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There is now a new system in development that is capable of monitoring large power systems in an effort to avoid major power outages like the one that hit the Northeast in 2003.

By using high-resolution power-system measurements, called Synchrophasors, researchers can monitor large power systems and aid in the development of newer, more reliable power systems, said Dr. Aranya Chakrabortty, study leader and assistant professor of electrical and computer engineering at North Carolina State University, along with co-authors from Rensselaer Polytechnic Institute and Southern California Edison.

This system could alleviate major power outages that can cost upwards of billions of dollars.

The 2003 Northeast Blackout, which cut power to approximately 50 million people, resulted in $4 to $10 billion in costs and multiple fatalities. What led to this major power outage was the fact there was a “significant” disparity when it came to reactive power between the Midwest and New England, despite generating units appearing to work fine. This disparity caused a series of voltage collapses leading to the blackout. This showed the system needed a global monitor instead of having individual nodes “in isolation.”

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“We need to have a better understanding of how a disturbance entering one generation cluster — or localized group of nodes — may spread across the system, creating havoc in its neighboring clusters as well,” said Chakrabortty. “More importantly, we need to investigate if the speed of this spread is dictated by the way these clusters are connected to each other.”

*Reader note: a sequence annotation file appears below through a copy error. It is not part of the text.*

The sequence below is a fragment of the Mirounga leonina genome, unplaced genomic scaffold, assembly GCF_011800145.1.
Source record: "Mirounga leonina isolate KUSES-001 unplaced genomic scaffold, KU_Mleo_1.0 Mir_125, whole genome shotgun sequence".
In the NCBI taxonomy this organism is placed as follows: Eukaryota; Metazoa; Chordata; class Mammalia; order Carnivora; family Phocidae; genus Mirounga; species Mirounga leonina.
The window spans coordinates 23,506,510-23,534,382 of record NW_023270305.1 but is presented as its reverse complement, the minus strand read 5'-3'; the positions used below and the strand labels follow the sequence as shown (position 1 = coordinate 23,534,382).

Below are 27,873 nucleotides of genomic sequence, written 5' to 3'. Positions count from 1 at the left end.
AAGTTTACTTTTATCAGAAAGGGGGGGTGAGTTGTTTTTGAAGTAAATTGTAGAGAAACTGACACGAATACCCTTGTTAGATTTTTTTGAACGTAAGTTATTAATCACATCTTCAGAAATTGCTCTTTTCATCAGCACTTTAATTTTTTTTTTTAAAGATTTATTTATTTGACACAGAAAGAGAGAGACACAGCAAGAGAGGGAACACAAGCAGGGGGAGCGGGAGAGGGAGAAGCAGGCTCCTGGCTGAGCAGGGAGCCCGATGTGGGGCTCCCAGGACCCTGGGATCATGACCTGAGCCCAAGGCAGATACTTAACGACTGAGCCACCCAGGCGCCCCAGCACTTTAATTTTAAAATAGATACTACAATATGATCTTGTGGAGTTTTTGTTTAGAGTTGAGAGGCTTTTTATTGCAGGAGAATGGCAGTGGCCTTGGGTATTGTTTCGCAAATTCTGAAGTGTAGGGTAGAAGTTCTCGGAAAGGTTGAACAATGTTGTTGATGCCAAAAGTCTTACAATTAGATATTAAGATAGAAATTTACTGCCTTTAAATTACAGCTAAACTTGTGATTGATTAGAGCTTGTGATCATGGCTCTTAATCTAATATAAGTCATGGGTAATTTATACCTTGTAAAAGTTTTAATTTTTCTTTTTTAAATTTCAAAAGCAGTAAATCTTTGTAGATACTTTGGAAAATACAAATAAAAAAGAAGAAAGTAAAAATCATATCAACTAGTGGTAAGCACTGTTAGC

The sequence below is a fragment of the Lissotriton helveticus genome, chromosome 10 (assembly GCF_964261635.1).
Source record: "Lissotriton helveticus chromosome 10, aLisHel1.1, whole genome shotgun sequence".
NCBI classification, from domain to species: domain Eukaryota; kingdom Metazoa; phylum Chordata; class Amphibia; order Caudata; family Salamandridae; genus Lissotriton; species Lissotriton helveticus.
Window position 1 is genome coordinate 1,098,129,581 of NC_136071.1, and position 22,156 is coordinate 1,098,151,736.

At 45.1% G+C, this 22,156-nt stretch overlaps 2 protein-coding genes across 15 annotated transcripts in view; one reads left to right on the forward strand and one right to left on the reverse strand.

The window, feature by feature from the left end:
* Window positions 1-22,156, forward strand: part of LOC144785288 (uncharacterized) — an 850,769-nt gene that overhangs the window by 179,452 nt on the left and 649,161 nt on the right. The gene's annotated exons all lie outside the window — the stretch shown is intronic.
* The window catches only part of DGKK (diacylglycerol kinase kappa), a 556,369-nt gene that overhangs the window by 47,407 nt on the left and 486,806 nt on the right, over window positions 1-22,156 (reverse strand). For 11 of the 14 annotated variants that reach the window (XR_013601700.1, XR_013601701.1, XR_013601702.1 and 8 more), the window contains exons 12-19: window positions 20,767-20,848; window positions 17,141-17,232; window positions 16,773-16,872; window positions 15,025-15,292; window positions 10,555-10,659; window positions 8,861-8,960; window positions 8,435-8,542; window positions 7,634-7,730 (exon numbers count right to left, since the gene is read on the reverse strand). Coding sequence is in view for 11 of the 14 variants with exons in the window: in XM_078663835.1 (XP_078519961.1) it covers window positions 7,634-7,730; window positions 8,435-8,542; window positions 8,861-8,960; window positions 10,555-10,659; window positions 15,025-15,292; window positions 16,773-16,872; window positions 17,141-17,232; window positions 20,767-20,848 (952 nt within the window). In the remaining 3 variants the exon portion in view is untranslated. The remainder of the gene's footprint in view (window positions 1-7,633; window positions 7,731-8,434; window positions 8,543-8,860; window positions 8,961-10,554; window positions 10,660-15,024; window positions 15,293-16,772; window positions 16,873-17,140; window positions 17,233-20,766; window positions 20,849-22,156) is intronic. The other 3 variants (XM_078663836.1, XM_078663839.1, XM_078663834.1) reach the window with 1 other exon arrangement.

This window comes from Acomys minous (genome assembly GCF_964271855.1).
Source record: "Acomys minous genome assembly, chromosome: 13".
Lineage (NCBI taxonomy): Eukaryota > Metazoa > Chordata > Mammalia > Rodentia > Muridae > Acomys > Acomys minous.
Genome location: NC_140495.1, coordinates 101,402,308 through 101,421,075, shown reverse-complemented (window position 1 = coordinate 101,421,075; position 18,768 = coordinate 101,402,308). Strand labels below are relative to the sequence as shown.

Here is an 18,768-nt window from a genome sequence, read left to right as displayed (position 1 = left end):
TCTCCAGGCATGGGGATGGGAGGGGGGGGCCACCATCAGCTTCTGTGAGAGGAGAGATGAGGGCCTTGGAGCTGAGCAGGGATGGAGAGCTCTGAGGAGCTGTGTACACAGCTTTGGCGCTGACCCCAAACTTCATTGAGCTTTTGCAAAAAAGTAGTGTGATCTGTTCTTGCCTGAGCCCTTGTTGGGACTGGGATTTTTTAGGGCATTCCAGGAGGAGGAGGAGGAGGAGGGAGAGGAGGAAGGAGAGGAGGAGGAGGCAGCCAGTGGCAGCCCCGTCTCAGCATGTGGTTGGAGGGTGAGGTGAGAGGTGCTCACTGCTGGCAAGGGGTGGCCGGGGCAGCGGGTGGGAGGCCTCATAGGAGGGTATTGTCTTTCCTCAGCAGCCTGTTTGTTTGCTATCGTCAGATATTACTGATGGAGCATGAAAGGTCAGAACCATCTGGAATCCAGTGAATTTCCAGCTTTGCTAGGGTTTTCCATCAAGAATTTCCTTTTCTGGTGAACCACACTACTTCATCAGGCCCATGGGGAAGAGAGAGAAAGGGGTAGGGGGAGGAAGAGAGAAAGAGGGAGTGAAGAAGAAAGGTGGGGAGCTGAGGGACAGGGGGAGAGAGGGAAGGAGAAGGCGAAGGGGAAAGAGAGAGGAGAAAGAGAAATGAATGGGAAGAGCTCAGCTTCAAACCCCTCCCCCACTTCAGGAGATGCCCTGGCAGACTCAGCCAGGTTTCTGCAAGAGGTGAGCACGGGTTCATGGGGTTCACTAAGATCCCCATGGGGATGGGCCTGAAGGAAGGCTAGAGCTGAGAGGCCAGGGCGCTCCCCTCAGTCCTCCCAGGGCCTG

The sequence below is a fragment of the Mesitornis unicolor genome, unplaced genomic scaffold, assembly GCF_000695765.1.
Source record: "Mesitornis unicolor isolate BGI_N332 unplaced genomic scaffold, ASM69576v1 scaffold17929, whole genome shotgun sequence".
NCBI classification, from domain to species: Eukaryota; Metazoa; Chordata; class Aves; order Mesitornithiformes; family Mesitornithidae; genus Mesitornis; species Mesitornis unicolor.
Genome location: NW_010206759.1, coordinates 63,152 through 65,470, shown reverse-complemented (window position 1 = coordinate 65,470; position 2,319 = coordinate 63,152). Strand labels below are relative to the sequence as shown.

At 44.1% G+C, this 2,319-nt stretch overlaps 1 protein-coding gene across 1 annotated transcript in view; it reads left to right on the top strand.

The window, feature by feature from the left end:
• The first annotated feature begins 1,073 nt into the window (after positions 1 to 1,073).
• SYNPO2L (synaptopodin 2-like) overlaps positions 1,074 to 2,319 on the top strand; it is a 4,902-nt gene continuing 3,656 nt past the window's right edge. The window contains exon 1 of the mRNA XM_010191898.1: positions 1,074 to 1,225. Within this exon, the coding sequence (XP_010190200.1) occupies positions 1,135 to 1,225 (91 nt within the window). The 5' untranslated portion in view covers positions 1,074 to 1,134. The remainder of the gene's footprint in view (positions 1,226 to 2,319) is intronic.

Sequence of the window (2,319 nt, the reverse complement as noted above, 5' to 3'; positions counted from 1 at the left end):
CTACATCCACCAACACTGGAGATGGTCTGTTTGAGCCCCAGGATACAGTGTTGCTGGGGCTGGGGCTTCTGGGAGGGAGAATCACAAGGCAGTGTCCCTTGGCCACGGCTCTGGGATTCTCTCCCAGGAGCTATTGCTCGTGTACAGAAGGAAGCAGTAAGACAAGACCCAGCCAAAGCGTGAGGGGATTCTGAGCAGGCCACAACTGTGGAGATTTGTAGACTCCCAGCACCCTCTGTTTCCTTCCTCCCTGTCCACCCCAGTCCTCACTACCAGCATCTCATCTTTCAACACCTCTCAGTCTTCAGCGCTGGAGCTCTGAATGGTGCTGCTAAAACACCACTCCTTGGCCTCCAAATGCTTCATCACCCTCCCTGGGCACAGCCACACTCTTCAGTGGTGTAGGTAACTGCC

In an attempt to prevent this from happening again, Chakrabortty and his team of researchers used Synchrophasors to keep an eye on large power systems. Synchrophasors are real-time measurements of currents and voltages that offer a high-resolution view of the events occurring within a large power system. Phasor measurement units (PMUs) are the digital recording devices that measure Synchrophasors.

“PMUs are comparable to surveillance cameras that continuously monitor the complex dynamics of groups of people in busy places, and indicate how different people respond and interact with each other,” said Chakrabortty.

Chakrabortty and his team have made a plan to use Synchrophasers from PMUs to create cluster models, where the Synchrophasers from PMUs go at different points within a cluster of nodes. Researchers can compare the PMU measurements at the different points in this system in order to understand how the clusters connect to one another.

“Once you have modeled the clusters and determined their connections, our algorithm enables you to model the interactive behavior of the clusters within the larger system in the face of large disturbances,” said Chakrabortty. “We also show how to place PMUs optimally at the nodes so as to extract maximum amount of useful information for better modeling.

“Our models are informative, yet easy to compute. They will help power system operators track and predict the global health of any distributed power system in real-time so that catastrophes such as the 2003 blackout can be prevented in the future. The study will lead to an entirely new vision of monitoring and controlling the North American grid, which is becoming more expensive and more chaotic day by day.”

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